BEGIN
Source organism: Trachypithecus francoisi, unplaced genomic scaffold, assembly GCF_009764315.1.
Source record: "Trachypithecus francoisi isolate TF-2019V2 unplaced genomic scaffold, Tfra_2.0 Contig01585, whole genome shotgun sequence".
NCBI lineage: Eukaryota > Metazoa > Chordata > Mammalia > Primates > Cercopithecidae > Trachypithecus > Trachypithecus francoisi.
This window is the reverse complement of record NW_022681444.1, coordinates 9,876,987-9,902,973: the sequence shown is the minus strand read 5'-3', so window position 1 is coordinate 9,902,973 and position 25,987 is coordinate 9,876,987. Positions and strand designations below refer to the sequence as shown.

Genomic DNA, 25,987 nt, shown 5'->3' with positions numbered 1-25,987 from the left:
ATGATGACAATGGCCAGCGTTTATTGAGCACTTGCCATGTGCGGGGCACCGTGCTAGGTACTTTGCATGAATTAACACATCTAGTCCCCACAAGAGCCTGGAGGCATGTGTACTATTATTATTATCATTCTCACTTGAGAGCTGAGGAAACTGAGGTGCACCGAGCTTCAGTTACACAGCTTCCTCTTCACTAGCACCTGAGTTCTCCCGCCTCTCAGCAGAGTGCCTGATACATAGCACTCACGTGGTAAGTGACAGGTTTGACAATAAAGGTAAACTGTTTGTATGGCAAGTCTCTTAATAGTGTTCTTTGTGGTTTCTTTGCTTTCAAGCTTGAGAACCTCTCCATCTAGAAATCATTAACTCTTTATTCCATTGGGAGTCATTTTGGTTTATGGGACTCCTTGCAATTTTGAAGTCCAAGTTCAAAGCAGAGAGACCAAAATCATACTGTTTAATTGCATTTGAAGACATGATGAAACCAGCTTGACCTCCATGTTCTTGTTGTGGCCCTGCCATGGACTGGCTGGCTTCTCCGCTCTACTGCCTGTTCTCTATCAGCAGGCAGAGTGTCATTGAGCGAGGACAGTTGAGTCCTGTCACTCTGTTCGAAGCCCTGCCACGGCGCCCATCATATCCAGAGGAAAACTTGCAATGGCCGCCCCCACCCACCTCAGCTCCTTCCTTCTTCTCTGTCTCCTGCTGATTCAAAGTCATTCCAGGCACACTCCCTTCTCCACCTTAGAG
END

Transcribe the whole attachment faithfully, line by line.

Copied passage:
Source organism: Trachypithecus francoisi, unplaced genomic scaffold, assembly GCF_009764315.1.
Source record: "Trachypithecus francoisi isolate TF-2019V2 unplaced genomic scaffold, Tfra_2.0 Contig01585, whole genome shotgun sequence".
NCBI lineage: Eukaryota > Metazoa > Chordata > Mammalia > Primates > Cercopithecidae > Trachypithecus > Trachypithecus francoisi.
This window is the reverse complement of record NW_022681444.1, coordinates 9,876,987-9,902,973: the sequence shown is the minus strand read 5'-3', so window position 1 is coordinate 9,902,973 and position 25,987 is coordinate 9,876,987. Positions and strand designations below refer to the sequence as shown.

Genomic DNA, 25,987 nt, shown 5'->3' with positions numbered 1-25,987 from the left:
ATGATGACAATGGCCAGCGTTTATTGAGCACTTGCCATGTGCGGGGCACCGTGCTAGGTACTTTGCATGAATTAACACATCTAGTCCCCACAAGAGCCTGGAGGCATGTGTACTATTATTATTATCATTCTCACTTGAGAGCTGAGGAAACTGAGGTGCACCGAGCTTCAGTTACACAGCTTCCTCTTCACTAGCACCTGAGTTCTCCCGCCTCTCAGCAGAGTGCCTGATACATAGCACTCACGTGGTAAGTGACAGGTTTGACAATAAAGGTAAACTGTTTGTATGGCAAGTCTCTTAATAGTGTTCTTTGTGGTTTCTTTGCTTTCAAGCTTGAGAACCTCTCCATCTAGAAATCATTAACTCTTTATTCCATTGGGAGTCATTTTGGTTTATGGGACTCCTTGCAATTTTGAAGTCCAAGTTCAAAGCAGAGAGACCAAAATCATACTGTTTAATTGCATTTGAAGACATGATGAAACCAGCTTGACCTCCATGTTCTTGTTGTGGCCCTGCCATGGACTGGCTGGCTTCTCCGCTCTACTGCCTGTTCTCTATCAGCAGGCAGAGTGTCATTGAGCGAGGACAGTTGAGTCCTGTCACTCTGTTCGAAGCCCTGCCACGGCGCCCATCATATCCAGAGGAAAACTTGCAATGGCCGCCCCCACCCACCTCAGCTCCTTCCTTCTTCTCTGTCTCCTGCTGATTCAAAGTCATTCCAGGCACACTCCCTTCTCCACCTTAGAG